Readers, have you ever found a pattern that was interesting, but you were still inspired to work with it to develop your vision? As I continue on my stitching journey, I find that with increased confidence, I am able to combine elements from different designs that express me as an individual. In future blog posts, I will be gleaning from the many free patterns and as well as purchased pattern books to create pieces that use the best features of two or more patterns. This new venture promises to be exciting!
As always, I appreciate your feedback and reflections. I welcome you to join me on my stitching journey.
For those knitters who enjoy the simplicity of the garter stitch, this delightful sweater jacket pattern is just right for you. While the original pattern calls for a broad color block at the bottom, I have made the piece in both a solid blue tweed and in a three way color block with two shades of pink and a band of white. Both sweaters were knitted in worsted weight yarn with a #8 needle. Pattern sizes run from 4 to 12. The Sawtelle Cardigan pattern was designed by Amanda Keep Williams. To get free pattern register at annies catalog.com. I had retrieved the pattern from an earlier source, and so I just went through the procedure and it works. The original piece was made in a size 4T and ran true to size. As my granddaughter has several sweaters in 4T, I wanted to make the next size to plan growth during the winter season.The pink and white sweater is roomy as she is only wearing a t-shirt and shorts under the outer garment. When she puts on a couple of pounds and is wearing warmer winter garments, she will fill out the sweater. My sweetheart put up with all of our modeling directions. The pose I like best has her giggling as she gazed up at her daddy making silly faces.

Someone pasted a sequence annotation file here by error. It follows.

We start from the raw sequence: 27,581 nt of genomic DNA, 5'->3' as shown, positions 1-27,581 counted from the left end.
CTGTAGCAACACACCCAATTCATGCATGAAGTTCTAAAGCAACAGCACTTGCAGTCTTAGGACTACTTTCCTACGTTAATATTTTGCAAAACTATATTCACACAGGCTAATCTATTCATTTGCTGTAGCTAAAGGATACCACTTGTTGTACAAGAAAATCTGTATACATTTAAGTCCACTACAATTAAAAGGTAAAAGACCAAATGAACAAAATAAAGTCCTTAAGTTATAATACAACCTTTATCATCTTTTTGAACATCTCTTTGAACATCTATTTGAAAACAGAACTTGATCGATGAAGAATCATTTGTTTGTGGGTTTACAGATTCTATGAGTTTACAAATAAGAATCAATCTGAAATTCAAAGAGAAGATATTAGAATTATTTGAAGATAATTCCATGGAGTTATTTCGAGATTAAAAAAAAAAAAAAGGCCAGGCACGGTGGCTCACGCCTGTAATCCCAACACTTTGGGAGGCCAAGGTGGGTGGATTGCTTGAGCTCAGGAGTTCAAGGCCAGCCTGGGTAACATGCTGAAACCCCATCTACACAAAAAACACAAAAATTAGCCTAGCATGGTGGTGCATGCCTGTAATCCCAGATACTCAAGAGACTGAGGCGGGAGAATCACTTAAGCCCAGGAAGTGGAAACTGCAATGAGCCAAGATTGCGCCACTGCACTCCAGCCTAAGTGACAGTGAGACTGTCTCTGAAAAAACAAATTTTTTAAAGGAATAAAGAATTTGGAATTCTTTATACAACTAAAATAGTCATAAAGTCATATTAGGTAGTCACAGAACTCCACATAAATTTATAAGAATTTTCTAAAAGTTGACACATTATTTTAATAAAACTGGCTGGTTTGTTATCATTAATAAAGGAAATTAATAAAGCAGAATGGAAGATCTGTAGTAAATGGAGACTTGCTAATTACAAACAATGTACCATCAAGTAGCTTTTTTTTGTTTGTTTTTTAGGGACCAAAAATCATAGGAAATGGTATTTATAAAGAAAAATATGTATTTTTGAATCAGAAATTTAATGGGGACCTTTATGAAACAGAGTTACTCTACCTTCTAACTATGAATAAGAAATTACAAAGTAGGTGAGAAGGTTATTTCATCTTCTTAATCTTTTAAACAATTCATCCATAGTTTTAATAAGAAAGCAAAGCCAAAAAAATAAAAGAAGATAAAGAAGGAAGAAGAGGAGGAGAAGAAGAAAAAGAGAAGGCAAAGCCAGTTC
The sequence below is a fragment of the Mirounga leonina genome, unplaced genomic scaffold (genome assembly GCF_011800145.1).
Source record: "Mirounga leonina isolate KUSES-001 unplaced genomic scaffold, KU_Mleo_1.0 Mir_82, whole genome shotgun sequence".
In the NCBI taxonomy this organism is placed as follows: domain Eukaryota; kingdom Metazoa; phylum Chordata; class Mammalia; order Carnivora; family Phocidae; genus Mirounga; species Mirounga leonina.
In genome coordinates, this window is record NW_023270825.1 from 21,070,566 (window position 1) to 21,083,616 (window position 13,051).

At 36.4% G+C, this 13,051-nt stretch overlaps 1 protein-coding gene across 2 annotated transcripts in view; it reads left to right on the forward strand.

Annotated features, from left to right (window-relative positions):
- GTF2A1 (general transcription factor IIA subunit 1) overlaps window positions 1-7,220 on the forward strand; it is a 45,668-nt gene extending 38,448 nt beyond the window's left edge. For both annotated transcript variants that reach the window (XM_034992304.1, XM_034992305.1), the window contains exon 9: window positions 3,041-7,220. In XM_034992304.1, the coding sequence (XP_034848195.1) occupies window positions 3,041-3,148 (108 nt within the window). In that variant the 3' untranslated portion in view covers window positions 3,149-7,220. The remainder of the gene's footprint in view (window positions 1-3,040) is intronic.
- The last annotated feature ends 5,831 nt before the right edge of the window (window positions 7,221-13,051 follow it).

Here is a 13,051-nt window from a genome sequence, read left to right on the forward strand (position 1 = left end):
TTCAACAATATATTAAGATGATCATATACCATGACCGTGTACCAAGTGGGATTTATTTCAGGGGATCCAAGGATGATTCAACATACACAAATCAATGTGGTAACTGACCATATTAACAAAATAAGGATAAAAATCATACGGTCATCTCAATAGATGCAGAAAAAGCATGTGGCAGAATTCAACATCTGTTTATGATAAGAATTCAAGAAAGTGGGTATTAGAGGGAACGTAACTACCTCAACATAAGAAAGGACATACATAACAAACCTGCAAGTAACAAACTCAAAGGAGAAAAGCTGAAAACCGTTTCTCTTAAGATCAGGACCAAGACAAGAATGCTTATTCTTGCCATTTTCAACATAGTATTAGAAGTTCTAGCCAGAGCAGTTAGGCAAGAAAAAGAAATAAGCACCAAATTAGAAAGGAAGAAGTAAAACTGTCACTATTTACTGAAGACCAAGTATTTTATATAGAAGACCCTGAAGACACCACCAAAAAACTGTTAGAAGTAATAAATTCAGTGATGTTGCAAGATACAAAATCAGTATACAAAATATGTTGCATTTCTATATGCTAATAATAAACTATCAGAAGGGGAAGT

The sweater is almost seamless since you cast on enough stitches to cover the back and both fronts. A garter stitch is used thorough the sweater. After you knit the body up to the armholes on circular needles, you divide for the the back and armholes. There is no extra trim for this sweater. The garter stitch comes right to the edge. The buttonholes are made right into the garter fabric. After the sections are completed, you seam the shoulders together. The armholes are knit in the round. In order to achieve this look when knitting in the round, you have to alternate knit and purl rows. When you knit flat, you knit all the rows. This part was the only tricky part to the sweater, but after I got the hang of the procedure, my knitting went smoothly.
When I knit the sweater in a solid color, I followed the directions and began picking up the collar stitches with the right side facing. This step left the join on the inside of the sweater where you could not see it. However, when I chose to use a contrasting color for the collar, I had to start with the wrong side facing so that the join would be concealed as the collar lay over it.
This sweater jacket provides a basic canvas for trying out different combinations of yarn colors. Just remember to end your last row of a color section with a knitted row so that you get a smooth transition. Otherwise, you will have a line dashes when you turn your piece to knit on the reverse side. If you choose to use a self striping yarn you can avoid this situation.
I am sure that I will knit this sweater again for other children in different colors and sizes. It has become part of my basic knitting repertoire.
As always I appreciate your reflections and feedback. I welcome you to join meonmny stitching journey.